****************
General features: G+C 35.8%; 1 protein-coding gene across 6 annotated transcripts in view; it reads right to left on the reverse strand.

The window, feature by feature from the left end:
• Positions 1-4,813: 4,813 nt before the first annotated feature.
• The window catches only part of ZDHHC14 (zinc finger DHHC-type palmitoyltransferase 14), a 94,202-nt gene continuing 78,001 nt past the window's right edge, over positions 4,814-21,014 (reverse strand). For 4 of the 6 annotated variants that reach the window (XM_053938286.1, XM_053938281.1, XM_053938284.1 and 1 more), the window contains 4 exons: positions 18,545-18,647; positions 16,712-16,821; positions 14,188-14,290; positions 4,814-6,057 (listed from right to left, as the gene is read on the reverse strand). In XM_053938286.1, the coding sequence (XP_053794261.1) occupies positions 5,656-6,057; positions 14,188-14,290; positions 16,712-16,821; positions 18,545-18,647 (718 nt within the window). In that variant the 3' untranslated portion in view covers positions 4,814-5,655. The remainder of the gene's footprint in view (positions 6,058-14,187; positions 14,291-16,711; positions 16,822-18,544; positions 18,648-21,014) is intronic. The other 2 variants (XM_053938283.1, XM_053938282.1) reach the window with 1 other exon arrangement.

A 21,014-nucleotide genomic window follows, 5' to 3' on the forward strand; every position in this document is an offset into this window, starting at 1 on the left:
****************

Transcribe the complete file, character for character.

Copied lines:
General features: G+C 35.8%; 1 protein-coding gene across 6 annotated transcripts in view; it reads right to left on the reverse strand.

The window, feature by feature from the left end:
• Positions 1-4,813: 4,813 nt before the first annotated feature.
• The window catches only part of ZDHHC14 (zinc finger DHHC-type palmitoyltransferase 14), a 94,202-nt gene continuing 78,001 nt past the window's right edge, over positions 4,814-21,014 (reverse strand). For 4 of the 6 annotated variants that reach the window (XM_053938286.1, XM_053938281.1, XM_053938284.1 and 1 more), the window contains 4 exons: positions 18,545-18,647; positions 16,712-16,821; positions 14,188-14,290; positions 4,814-6,057 (listed from right to left, as the gene is read on the reverse strand). In XM_053938286.1, the coding sequence (XP_053794261.1) occupies positions 5,656-6,057; positions 14,188-14,290; positions 16,712-16,821; positions 18,545-18,647 (718 nt within the window). In that variant the 3' untranslated portion in view covers positions 4,814-5,655. The remainder of the gene's footprint in view (positions 6,058-14,187; positions 14,291-16,711; positions 16,822-18,544; positions 18,648-21,014) is intronic. The other 2 variants (XM_053938283.1, XM_053938282.1) reach the window with 1 other exon arrangement.

A 21,014-nucleotide genomic window follows, 5' to 3' on the forward strand; every position in this document is an offset into this window, starting at 1 on the left: